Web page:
This will have to go somewhere...
But what is "this"? I first thought you wrote "they," to which I would agree, perhaps as follows: those who are addicted should go to detox and hospitals, those who are mentally ill should go to hospitals, those who are criminals (drug dealers) should go to jail, those who are poor should go to permanent housing, those who are hard-to-house should go to supportive housing, ...and so on.
Unlike Coreyburger (I believe) who dumped on Richard Leblanc's idea for the habilitative facility (farm) in Saanich, I think facilities like that farm, which focus on supportive programming and therapy, have a real place in terms of restoring people's health and dignity. Do shelters do that? If they did, why do so many homeless people rather sleep on the street than check into a shelter? It's not just because they can't bring drugs into the premises -- it's often b/c they consider the shelters unsafe. If the homeless themselves think the shelters are unsafe, it makes you wonder.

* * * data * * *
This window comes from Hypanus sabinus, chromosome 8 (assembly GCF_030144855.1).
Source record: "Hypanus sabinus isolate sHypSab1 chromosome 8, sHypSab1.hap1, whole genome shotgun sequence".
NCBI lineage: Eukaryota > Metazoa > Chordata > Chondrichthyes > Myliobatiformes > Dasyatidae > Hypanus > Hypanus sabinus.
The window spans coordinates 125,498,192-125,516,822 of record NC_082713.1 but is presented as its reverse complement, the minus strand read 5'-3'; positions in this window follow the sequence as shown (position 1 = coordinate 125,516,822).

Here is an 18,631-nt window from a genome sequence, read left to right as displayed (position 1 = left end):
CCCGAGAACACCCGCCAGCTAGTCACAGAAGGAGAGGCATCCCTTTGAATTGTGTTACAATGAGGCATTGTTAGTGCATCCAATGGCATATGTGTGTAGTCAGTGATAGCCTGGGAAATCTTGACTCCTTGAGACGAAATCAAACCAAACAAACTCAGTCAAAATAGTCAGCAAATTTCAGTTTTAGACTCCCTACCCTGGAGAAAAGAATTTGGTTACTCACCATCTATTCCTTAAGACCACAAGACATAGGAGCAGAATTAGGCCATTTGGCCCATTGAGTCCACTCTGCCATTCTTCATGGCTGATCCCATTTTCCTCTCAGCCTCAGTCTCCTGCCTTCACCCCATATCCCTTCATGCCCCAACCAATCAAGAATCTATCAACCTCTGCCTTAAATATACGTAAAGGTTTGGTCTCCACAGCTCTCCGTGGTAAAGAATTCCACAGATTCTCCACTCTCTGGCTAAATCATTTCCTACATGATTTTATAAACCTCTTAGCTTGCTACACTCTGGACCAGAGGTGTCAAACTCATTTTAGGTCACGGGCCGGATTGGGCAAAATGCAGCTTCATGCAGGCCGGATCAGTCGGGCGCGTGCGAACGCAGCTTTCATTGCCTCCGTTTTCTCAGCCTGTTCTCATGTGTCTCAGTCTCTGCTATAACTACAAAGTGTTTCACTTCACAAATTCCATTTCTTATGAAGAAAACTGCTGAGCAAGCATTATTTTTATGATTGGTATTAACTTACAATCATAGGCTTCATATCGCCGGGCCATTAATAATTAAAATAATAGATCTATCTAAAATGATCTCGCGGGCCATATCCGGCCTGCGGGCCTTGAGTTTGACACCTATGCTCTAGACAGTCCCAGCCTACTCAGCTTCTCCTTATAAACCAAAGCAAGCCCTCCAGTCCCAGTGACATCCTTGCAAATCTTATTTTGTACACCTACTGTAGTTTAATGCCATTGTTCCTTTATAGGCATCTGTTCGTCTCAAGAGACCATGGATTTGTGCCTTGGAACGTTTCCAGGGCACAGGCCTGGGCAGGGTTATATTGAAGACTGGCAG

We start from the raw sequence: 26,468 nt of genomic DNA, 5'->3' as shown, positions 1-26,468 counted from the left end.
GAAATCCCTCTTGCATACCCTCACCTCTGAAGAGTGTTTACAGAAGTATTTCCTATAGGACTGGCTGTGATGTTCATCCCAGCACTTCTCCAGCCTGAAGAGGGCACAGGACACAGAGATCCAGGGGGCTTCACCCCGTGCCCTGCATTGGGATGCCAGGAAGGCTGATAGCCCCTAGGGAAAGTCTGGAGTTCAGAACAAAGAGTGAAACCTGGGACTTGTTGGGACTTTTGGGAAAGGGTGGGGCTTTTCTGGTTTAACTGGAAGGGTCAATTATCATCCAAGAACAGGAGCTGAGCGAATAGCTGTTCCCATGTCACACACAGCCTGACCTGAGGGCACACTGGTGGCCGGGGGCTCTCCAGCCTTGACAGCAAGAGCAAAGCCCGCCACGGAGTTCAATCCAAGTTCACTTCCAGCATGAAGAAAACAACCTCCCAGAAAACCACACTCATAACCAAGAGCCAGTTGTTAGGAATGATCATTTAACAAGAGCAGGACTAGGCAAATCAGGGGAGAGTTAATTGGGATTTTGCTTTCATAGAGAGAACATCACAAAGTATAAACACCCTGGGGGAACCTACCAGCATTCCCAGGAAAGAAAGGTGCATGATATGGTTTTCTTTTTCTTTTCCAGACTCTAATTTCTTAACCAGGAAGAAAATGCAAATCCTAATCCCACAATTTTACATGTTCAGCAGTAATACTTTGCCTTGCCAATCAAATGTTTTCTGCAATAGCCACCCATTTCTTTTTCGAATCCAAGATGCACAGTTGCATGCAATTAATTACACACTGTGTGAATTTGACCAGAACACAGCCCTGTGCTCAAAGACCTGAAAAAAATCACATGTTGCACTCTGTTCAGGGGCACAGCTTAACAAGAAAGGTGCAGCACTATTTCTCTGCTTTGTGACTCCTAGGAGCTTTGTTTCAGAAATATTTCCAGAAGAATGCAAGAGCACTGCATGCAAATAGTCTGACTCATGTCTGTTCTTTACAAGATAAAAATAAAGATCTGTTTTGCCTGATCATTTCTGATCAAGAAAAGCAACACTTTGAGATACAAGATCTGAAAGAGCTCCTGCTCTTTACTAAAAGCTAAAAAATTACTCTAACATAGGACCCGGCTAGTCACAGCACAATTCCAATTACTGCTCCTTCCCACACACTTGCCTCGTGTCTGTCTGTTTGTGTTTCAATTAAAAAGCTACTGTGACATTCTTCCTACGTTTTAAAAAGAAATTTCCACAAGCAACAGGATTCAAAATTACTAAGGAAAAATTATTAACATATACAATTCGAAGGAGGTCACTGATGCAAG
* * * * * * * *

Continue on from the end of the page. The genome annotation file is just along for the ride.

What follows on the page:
I'm just wondering, if we're interested in ending
homelessness vs just managing
it, whether it's such a great idea to throw good money after bad.
If the facility were a hospital or a supportive housing proposal or an affordable housing proposal with (what's that term?, aggressive community something?) a component that has real support for the chronically hard-to-house, I'd say, go for it.
A shelter just seems like a strange step if there's not much else in terms of mental hospital or detox facility etc. to go with it. Designing in a courtyard so that the people who use the shelter are less visible from the street doesn't address that issue.
Maybe I'm missing something, but what happened to more enlightened and aggressive approaches to homelessness? Building bigger shelters seems like a no-brainer solution, but is it?